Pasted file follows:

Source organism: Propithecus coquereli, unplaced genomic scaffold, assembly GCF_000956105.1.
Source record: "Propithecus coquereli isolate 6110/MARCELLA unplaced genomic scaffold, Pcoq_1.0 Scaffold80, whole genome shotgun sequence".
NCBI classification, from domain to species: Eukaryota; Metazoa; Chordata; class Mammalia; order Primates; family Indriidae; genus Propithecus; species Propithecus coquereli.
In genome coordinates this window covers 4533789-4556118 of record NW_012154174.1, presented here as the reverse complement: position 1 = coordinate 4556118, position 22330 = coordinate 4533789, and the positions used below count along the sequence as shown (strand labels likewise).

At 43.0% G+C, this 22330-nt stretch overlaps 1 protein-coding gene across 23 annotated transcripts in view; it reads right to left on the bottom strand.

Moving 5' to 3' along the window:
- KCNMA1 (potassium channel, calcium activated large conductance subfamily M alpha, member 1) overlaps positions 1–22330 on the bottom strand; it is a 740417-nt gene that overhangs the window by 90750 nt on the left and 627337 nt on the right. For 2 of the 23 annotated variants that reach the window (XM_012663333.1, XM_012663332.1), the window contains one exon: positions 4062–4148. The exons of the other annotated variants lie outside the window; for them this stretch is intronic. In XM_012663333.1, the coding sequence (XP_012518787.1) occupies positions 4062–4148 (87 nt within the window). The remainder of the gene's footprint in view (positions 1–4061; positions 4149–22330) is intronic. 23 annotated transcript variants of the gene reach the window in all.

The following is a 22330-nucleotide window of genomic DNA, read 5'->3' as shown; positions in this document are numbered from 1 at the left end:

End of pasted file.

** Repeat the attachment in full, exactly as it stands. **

Source organism: Propithecus coquereli, unplaced genomic scaffold, assembly GCF_000956105.1.
Source record: "Propithecus coquereli isolate 6110/MARCELLA unplaced genomic scaffold, Pcoq_1.0 Scaffold80, whole genome shotgun sequence".
NCBI classification, from domain to species: Eukaryota; Metazoa; Chordata; class Mammalia; order Primates; family Indriidae; genus Propithecus; species Propithecus coquereli.
In genome coordinates this window covers 4533789-4556118 of record NW_012154174.1, presented here as the reverse complement: position 1 = coordinate 4556118, position 22330 = coordinate 4533789, and the positions used below count along the sequence as shown (strand labels likewise).

At 43.0% G+C, this 22330-nt stretch overlaps 1 protein-coding gene across 23 annotated transcripts in view; it reads right to left on the bottom strand.

Moving 5' to 3' along the window:
- KCNMA1 (potassium channel, calcium activated large conductance subfamily M alpha, member 1) overlaps positions 1–22330 on the bottom strand; it is a 740417-nt gene that overhangs the window by 90750 nt on the left and 627337 nt on the right. For 2 of the 23 annotated variants that reach the window (XM_012663333.1, XM_012663332.1), the window contains one exon: positions 4062–4148. The exons of the other annotated variants lie outside the window; for them this stretch is intronic. In XM_012663333.1, the coding sequence (XP_012518787.1) occupies positions 4062–4148 (87 nt within the window). The remainder of the gene's footprint in view (positions 1–4061; positions 4149–22330) is intronic. 23 annotated transcript variants of the gene reach the window in all.

The following is a 22330-nucleotide window of genomic DNA, read 5'->3' as shown; positions in this document are numbered from 1 at the left end: